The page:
Without High Blood Sugar and Insulin, Adipocytes Lose Fat

Fatty acids in adipocytes are constantly be converted to fats and then released from storage as they are enzymatically removed from the fats to reappear as free fatty acids. As a consequence, the absence of extra glucose in the adipocytes will mean a shortage of glycerol and a net accumulation of free fatty acids from stored fats. Excess fatty acids will mean that fatty acids will be removed from rather than deposited in adipocytes.

Weight Gain Occurs with High Blood Sugar Regardless of Fats Eaten

Fat will be produced in adipocytes if there is high blood sugar and insulin production, because the fat already stored in the adipocytes will be recycled into fat, any fat in the diet will be converted into stored fat and glucose transported into adipocytes will be converted into fat. In addition, protein in the diet and potentially in muscle, will also be converted into stored fat.

Weight Loss Occurs with Low Carbohydrate Diets Regardless of Fats Eaten

Fats that are eaten without sufficient carbohydrates to cause a rise in blood insulin, are metabolized for energy in liver and muscle. Excess fat ends up being secreted into the gut by the gall bladder and lost as feces. Type I diabetics without insulin cannot get enough glucose into their cells to make fat and cannot gain weight without insulin. The amount of glucose, as simple carbohydrates (sugar or starch), needed to raise blood sugar to trigger a rise in insulin production is typically 30 to 50 grams per meal. Hunger, a response to a drop in blood sugar, prior to the next meal is a typical indication of insulin production and fat storage.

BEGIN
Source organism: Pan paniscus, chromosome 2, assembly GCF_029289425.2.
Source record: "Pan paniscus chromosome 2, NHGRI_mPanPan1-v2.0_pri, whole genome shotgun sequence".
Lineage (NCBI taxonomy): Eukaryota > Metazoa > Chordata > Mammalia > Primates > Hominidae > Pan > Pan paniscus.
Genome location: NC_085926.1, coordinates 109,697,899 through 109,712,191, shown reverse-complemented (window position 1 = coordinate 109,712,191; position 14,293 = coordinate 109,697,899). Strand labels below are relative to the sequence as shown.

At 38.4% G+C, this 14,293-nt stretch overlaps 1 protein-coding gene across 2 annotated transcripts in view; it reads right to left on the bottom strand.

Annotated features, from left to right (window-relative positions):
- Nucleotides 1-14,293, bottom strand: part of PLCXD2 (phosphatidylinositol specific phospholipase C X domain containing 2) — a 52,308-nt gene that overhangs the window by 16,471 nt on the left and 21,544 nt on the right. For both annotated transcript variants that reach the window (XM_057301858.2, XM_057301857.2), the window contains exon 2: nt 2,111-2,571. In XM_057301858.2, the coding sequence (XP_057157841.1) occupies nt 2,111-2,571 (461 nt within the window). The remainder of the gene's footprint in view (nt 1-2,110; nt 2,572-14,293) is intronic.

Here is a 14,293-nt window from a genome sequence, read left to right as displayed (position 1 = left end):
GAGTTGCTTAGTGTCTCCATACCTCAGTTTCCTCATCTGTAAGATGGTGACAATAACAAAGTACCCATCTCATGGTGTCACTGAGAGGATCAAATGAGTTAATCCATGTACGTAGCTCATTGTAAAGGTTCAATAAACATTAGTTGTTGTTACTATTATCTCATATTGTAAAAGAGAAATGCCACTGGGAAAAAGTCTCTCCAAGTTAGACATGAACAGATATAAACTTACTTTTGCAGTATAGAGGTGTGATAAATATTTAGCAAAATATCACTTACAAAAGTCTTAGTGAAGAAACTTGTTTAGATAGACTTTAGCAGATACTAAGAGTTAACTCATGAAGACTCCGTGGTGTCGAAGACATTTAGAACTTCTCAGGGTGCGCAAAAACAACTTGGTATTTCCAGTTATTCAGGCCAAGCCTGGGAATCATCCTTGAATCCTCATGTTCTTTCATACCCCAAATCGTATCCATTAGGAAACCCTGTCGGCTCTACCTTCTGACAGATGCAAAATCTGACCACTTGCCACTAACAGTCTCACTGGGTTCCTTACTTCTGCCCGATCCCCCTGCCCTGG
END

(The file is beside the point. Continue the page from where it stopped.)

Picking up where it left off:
Nigel Kinbrum said...

This is suggesting that someone with a low intake of sugary/starchy carbohydrates can lose weight/bodyfat regardless of dietary fat intake i.e. Calories don't count.

Doesn't Acylation Stimulating Protein result in the storage in adipocytes of serum TriAcylGlycerols (TAGs) derived from dietary fats?

Some serum insulin is necessary to allow serum TAGs to enter adipocytes but basal levels are sufficient.

People with untreated type 1 diabetes don't have enough serum insulin so they can't store serum TAGs & glucose resulting in extremely high levels of serum TAGs & glucose (also ketones, as ketogenesis runs unchecked in the absence of insulin).

Dr. Art Ayers said...

It is great to hear from you. I hope all is OK?

My claims are provocative and based on a major "if". The big question is whether cytoplasmic levels of glucose in adipocytes are low enough to limit acylation (fatty acid loading) of glycerol and thereby TAG synthesis. If that is the case, then low, but functional blood sugar should produce a net production, rather than synthesis of fatty acids in adipocytes.